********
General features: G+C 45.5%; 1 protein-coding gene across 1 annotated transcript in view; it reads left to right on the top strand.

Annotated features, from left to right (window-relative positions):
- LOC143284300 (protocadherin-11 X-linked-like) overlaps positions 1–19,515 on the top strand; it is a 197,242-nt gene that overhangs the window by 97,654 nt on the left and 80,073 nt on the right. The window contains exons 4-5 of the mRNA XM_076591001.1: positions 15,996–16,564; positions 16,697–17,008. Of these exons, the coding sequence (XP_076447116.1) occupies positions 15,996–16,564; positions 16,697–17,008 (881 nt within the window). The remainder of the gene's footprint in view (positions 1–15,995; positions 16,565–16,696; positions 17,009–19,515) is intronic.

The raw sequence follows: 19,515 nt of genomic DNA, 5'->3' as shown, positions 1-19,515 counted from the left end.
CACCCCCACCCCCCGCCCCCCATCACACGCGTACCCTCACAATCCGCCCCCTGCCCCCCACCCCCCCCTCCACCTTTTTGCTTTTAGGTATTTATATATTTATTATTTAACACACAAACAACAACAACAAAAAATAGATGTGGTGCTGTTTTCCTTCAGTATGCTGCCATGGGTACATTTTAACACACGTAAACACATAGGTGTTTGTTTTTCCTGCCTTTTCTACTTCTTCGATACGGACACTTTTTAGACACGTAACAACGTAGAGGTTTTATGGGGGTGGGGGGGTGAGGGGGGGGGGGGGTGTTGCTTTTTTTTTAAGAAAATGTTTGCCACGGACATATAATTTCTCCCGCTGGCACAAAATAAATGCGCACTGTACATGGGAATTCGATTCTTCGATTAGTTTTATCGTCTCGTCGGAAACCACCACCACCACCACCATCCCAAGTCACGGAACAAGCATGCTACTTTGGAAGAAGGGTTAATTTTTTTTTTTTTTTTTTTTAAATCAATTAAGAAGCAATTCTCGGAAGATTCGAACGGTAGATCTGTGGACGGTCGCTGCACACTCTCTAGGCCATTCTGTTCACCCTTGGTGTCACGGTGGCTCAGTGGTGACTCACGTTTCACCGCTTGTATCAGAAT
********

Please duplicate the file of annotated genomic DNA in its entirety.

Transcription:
General features: G+C 45.5%; 1 protein-coding gene across 1 annotated transcript in view; it reads left to right on the top strand.

Annotated features, from left to right (window-relative positions):
- LOC143284300 (protocadherin-11 X-linked-like) overlaps positions 1–19,515 on the top strand; it is a 197,242-nt gene that overhangs the window by 97,654 nt on the left and 80,073 nt on the right. The window contains exons 4-5 of the mRNA XM_076591001.1: positions 15,996–16,564; positions 16,697–17,008. Of these exons, the coding sequence (XP_076447116.1) occupies positions 15,996–16,564; positions 16,697–17,008 (881 nt within the window). The remainder of the gene's footprint in view (positions 1–15,995; positions 16,565–16,696; positions 17,009–19,515) is intronic.

The raw sequence follows: 19,515 nt of genomic DNA, 5'->3' as shown, positions 1-19,515 counted from the left end.
CACCCCCACCCCCCGCCCCCCATCACACGCGTACCCTCACAATCCGCCCCCTGCCCCCCACCCCCCCCTCCACCTTTTTGCTTTTAGGTATTTATATATTTATTATTTAACACACAAACAACAACAACAAAAAATAGATGTGGTGCTGTTTTCCTTCAGTATGCTGCCATGGGTACATTTTAACACACGTAAACACATAGGTGTTTGTTTTTCCTGCCTTTTCTACTTCTTCGATACGGACACTTTTTAGACACGTAACAACGTAGAGGTTTTATGGGGGTGGGGGGGTGAGGGGGGGGGGGGGTGTTGCTTTTTTTTTAAGAAAATGTTTGCCACGGACATATAATTTCTCCCGCTGGCACAAAATAAATGCGCACTGTACATGGGAATTCGATTCTTCGATTAGTTTTATCGTCTCGTCGGAAACCACCACCACCACCACCATCCCAAGTCACGGAACAAGCATGCTACTTTGGAAGAAGGGTTAATTTTTTTTTTTTTTTTTTTTAAATCAATTAAGAAGCAATTCTCGGAAGATTCGAACGGTAGATCTGTGGACGGTCGCTGCACACTCTCTAGGCCATTCTGTTCACCCTTGGTGTCACGGTGGCTCAGTGGTGACTCACGTTTCACCGCTTGTATCAGAAT